The Flight of Gods
by Mohan Pai
Few ancient Hindu temples have survived in Goa and these are confined to the more remote areas of the New Conquests. The edict of 1540 AD gave a carte blanch to the Portugese to destroy all Hindu temples and shrines ‘not leaving a single one on any of the islands’ (the Ilhas). With the aquistion of Bardez and Salcete in 1543, these areas were also subjected to complete elimination of Hindu temples, virtually all traces were swept away, never to be replaced.
Shri Saptakoteshwar Temple, Narvem – Photo by Mohan Pai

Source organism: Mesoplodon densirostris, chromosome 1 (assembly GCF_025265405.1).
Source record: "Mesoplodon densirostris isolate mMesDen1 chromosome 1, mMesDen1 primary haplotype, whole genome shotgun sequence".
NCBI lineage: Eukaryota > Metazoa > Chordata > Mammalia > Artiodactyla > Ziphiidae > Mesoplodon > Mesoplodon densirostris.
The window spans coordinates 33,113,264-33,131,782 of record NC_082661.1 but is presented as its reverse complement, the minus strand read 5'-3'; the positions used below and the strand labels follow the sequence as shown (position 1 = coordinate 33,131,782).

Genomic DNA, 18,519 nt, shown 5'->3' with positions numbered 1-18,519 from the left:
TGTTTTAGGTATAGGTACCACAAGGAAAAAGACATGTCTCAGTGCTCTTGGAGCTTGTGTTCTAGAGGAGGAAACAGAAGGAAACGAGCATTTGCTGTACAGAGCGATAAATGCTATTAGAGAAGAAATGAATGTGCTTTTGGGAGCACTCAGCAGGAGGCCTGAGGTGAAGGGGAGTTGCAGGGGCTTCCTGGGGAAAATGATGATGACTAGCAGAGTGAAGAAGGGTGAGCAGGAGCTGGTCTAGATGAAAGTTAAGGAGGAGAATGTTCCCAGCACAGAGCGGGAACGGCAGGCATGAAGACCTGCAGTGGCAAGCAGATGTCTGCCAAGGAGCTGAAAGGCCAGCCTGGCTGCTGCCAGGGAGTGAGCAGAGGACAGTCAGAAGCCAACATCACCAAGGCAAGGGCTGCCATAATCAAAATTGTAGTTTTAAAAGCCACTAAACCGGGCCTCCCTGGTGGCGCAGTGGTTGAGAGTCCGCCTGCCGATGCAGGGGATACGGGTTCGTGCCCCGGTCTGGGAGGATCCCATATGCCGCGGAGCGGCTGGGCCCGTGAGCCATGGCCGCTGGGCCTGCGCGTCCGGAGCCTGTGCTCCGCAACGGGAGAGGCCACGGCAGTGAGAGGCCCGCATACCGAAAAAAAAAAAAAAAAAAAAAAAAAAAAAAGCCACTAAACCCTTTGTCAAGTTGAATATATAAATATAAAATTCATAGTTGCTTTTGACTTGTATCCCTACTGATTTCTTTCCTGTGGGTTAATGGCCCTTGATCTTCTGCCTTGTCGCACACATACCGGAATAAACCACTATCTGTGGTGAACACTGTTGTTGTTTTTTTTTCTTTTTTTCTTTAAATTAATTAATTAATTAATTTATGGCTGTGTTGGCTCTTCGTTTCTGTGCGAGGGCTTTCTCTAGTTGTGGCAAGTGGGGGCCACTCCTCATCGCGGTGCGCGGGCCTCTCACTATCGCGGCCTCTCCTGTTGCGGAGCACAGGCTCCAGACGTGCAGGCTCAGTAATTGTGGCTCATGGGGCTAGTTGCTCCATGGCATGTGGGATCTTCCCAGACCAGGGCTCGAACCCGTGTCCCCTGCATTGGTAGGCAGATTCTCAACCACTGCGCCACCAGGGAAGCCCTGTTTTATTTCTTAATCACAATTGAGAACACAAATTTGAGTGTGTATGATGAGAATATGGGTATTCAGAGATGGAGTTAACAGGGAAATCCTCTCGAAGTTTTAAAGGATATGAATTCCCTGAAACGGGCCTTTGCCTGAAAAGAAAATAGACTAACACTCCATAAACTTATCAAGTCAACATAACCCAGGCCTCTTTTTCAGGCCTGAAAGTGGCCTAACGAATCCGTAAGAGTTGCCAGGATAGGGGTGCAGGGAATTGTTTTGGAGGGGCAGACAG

Hindus were forbidden to cross the border to worship attemples and shrines outside the Portugese territory across the river and the Portugese were not averse themselves to organising regular forays to continue the destruction beyond their own conquests.
There are almost fifty temples in the New Conquests in which the principal deity is a ‘migrant’ deity from the Ilhas, Bardez or Salcete, the deities having been smuggled to safety out of the Old Conquests in the second half of the 16th century because of the destruction of their temples by the Portugese.
In fact most of the deities were transported just across the Cumbarjua waterway and the Zuary river to Antruz (Ponda) in the territory of the Sonda king, but on the eastern border of the area under Portugese control.